The trigger completes the travel of the partially cocked striker and releases the mechanism while retaining the benefits of a DAO.
The LEM first press is DA in that it completes the cocking and fires. The follow-ups have a shorter reset point, and the trigger weight is consistent for both trigger presses. Think of the simple operation of a striker-fired with the added safety of double action.
While the weight of the trigger is similar to striker-fired guns, the trigger reset is considerably greater than striker-fired or SA but much shorter than traditional double actions. LEM has double strike capability (i.e. additional trigger pulls on a misfired cartridge have the potential to get a positive ignition).
Heckler & Koch P30 LEM (Photo from Impact guns)
SIG DAK (Double Action Kellerman)
The Sig Double Action Kellerman functions like DAO, which for the full-length reset is 6.5 lbs, but the mid reset is 8.5 lbs. The DAK gives a nice 6.5lb trigger press when completely reset, allowing the trigger to travel back to its origin. This is the preferred method for DAK.
If the shooter only allows the trigger to travel halfway back to its origin, the gun is still capable of firing. Still, a heavier trigger press will avoid trigger freeze, provide a physical reminder to the shooter, and limit negligent discharge upon a short trigger reset.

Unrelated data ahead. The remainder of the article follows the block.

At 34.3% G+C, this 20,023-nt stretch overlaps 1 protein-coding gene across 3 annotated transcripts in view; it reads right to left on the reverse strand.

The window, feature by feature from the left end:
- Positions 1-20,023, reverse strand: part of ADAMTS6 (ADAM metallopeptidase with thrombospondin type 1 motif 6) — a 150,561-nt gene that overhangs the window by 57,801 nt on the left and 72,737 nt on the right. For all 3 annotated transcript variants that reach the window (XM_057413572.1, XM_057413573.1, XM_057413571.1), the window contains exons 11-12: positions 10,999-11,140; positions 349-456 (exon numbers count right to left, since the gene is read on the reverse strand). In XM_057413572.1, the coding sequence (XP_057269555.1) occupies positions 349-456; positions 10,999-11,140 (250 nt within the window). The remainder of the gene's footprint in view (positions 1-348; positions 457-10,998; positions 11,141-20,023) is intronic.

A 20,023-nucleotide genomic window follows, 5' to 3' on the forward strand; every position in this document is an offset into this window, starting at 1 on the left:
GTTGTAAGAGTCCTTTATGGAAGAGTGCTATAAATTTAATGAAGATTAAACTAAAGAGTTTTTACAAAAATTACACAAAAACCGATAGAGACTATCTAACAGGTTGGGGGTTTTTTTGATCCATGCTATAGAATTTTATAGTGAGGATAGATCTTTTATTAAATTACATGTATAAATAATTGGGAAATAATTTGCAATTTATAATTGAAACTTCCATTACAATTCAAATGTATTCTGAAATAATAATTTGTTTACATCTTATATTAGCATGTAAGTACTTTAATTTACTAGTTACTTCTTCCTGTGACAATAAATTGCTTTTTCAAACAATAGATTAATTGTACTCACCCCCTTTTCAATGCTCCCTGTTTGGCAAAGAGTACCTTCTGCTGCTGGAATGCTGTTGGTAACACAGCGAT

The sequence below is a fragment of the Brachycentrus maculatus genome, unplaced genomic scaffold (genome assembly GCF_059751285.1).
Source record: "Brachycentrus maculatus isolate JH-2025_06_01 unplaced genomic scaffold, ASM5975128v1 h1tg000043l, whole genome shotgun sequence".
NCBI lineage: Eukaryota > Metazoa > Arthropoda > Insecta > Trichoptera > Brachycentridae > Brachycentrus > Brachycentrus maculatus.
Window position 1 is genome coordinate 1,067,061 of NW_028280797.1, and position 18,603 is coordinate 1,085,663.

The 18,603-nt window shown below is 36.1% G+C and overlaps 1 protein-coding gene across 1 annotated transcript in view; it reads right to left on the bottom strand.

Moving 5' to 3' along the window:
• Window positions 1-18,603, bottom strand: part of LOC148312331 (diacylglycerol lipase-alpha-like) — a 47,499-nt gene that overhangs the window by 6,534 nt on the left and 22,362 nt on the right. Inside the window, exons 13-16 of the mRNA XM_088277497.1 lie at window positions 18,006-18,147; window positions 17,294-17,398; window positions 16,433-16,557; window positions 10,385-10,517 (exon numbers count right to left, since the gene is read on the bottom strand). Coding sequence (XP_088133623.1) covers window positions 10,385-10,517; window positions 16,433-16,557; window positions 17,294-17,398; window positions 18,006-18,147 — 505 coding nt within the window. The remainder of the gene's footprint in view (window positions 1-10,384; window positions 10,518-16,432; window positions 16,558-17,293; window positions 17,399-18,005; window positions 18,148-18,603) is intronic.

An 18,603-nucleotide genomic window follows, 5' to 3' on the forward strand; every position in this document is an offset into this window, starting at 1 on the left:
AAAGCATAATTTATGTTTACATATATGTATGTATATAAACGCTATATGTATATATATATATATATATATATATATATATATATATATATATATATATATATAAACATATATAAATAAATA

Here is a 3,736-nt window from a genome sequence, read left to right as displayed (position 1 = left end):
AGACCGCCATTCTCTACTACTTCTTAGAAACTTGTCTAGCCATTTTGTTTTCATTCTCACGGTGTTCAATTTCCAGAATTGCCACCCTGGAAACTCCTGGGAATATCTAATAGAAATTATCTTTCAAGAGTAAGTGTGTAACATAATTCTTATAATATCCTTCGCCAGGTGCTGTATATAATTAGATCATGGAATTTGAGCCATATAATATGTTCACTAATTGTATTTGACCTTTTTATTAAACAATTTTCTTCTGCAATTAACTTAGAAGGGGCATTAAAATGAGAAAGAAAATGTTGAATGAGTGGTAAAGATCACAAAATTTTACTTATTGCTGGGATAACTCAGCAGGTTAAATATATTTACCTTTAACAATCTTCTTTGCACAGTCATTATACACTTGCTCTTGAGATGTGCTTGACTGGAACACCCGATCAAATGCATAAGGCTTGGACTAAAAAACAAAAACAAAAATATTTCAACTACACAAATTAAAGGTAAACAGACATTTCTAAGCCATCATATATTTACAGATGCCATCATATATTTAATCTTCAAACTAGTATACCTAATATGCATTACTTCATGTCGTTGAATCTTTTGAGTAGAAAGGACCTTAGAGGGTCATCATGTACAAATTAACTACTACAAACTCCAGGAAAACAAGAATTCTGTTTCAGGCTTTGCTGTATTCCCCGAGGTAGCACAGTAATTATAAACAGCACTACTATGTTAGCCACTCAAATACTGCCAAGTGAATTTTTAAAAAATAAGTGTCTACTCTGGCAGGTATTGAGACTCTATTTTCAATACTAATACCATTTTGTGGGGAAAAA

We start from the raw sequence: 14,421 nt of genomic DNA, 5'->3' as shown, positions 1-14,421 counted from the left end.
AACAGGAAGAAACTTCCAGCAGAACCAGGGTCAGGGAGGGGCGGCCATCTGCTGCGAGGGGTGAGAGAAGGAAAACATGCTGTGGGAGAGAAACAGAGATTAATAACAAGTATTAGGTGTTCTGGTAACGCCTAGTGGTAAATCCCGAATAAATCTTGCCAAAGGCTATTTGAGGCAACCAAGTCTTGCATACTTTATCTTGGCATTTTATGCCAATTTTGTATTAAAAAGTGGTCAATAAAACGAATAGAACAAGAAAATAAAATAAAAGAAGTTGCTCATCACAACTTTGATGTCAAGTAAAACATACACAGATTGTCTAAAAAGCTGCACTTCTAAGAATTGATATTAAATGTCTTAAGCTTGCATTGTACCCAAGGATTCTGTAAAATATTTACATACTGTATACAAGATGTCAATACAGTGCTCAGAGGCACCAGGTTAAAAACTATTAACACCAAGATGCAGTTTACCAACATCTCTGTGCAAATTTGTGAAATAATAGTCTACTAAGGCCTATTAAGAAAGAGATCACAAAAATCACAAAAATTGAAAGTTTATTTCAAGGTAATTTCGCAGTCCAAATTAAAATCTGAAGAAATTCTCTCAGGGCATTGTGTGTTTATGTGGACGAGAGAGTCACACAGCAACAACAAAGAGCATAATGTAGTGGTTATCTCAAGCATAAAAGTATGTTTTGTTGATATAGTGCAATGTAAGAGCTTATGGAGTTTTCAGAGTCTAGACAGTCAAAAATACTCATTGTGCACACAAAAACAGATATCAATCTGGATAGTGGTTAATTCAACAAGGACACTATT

It cocks and releases the firing mechanism with each press. So like the LEM, the DAK has double strike capability. The intermediate reset provides a saving grace if one short-strokes the trigger reset, commonly called trigger freeze.
Examples include the Sig DAK – P226, P229, and P220.
Sig P229 DAK
How to Choose the Right Action
What type of action a shooter chooses should depend on a few things –
- Ease of use vs. layers of safety/layers of responsibility
- Shooter’s ability and willingness to improve.
- The mission – how will the gun be used and what features meet that best
- Potential stress levels
The decision on what type of action you take should be based on reliable information from solid sources. If someone tells you to get this or that but can not explain why, you should take it with a grain of gunpowder (salt).
Ease of Use vs. Layers of Safety
Ease of use refers to the number of actions required to use the firearm and how much training is needed to become safe and efficient.